The one minor problem is that this is clearly a spectacle showcase episode rather than a story-establishing episode. It waits until the last scene to reveal the gimmick that Llenn's player is the physical opposite of her real world counterpart, and presumably there's a story behind that. Where the story may go from here is utterly unclear at this point, as is how much of Llenn's characterization actually applies to her in real life. Still, in terms of generating interest and building enthusiasm for the upcoming season, the episode does its job well enough.

Rebecca Silverman


The GGO arc of SAO was my least favorite part of the series, but I can see why it's the one that got its own spin-off – the world of Gun Gale Online is fascinating, and the ruined cityscape that forms the background for this episode's battle practically begs to be explored. First Person Shooter games (FPS) are also a good way to blow off some steam and can require a lot of strategizing, so there's plenty of room for detailed scenarios and battle plans that can be appealing to watch, along with the presentation of a more immersive yet safe way to participate in deadly survival games. On the other hand, if none of those things appeal to you, this first episode may not be what you're looking for.

The entire episode takes place during one of GGO's tournaments, the Squad Jam, where teams of players compete on a random battlefield. We're following LLEN and M, and the fact that they're a duo rather than a larger group almost immediately stands out – everyone else they're up against is in at least a group of four. That doesn't seem to present much of a problem for our heroes, however, because M has a brilliant tactical mind and preternatural hearing and LLEN's small size and maxed-out speed stat give her a major edge against the buff male avatars. It's a fun use of assumptions against other players. LLEN looks and acts really harmless for most of the episode, only strutting her stuff at the very end, and against a team of some kind of professionals at that. Her adorable appearance belies her power, and that could be used well over the course of the show.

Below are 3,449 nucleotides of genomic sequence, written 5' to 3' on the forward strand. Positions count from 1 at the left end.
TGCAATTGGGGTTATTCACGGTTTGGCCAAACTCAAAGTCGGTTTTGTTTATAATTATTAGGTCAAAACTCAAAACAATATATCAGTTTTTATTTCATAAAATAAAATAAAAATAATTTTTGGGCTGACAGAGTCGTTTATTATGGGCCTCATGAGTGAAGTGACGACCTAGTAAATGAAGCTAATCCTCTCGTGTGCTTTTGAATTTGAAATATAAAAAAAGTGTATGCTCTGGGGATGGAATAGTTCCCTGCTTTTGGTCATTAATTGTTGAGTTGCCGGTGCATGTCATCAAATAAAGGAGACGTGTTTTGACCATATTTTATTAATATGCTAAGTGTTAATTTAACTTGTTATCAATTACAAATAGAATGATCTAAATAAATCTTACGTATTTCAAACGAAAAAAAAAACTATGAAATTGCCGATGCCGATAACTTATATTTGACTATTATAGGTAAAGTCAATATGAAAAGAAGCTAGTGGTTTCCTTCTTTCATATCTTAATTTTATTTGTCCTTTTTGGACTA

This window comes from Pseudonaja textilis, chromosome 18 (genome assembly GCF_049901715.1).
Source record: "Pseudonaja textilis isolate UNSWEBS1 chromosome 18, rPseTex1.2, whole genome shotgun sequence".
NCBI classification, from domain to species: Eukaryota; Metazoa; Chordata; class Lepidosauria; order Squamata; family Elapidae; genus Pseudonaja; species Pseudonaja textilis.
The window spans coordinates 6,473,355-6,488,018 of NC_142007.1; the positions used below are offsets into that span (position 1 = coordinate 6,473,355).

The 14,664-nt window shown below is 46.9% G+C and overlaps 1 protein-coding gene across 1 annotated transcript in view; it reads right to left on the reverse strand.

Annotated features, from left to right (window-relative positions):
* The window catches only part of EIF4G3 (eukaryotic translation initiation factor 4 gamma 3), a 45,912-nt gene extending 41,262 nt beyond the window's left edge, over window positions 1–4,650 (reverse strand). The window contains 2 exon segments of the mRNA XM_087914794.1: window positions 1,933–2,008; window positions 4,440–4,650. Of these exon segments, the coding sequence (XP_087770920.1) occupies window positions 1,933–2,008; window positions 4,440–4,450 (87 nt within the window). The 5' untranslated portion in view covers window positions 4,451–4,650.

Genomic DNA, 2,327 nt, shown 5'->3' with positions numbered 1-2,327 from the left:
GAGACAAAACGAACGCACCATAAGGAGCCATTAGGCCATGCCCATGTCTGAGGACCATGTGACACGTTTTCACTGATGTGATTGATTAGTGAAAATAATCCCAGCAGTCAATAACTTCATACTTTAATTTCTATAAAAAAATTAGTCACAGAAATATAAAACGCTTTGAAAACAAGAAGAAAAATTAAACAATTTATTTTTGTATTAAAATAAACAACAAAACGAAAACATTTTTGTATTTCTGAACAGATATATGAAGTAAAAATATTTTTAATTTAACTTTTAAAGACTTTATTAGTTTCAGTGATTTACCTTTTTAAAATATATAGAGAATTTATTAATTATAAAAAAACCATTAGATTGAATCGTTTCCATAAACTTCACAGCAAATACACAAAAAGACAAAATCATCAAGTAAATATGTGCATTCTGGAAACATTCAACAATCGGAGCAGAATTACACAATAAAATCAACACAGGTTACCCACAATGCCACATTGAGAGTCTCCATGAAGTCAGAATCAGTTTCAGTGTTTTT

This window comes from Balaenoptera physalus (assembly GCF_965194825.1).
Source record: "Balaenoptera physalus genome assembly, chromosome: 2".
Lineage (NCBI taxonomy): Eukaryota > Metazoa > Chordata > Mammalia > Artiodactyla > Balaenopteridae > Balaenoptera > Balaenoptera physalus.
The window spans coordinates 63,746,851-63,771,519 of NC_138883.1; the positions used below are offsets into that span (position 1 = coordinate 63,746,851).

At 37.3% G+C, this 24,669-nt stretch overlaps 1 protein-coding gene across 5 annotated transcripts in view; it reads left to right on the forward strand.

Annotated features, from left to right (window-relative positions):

I'm also intrigued by her real-life identity. Discovering her backstory may be a particularly interesting piece of the story, because LLEN doesn't seem like she's playing because she's a battle junkie or a big fan of guns in general. (Although she did nickname her pink weapon P-chan.) In fact, she basically just does what M tells her to, although she does make a show of balking at his constant stream of instructions.

This isn't really an episode that particularly hooked me, but it does have enough that could be developed to ultimately make it worthwhile. The mechanic of giving us an FPS viewpoint at times and the glimpses of the game controls as the players see them is interesting, and the characters themselves have potential, so this one goes into the wait and see pile. If it can build a plot without an overreliance on the minutiae of GGO's game mechanics, it may turn out to be interesting.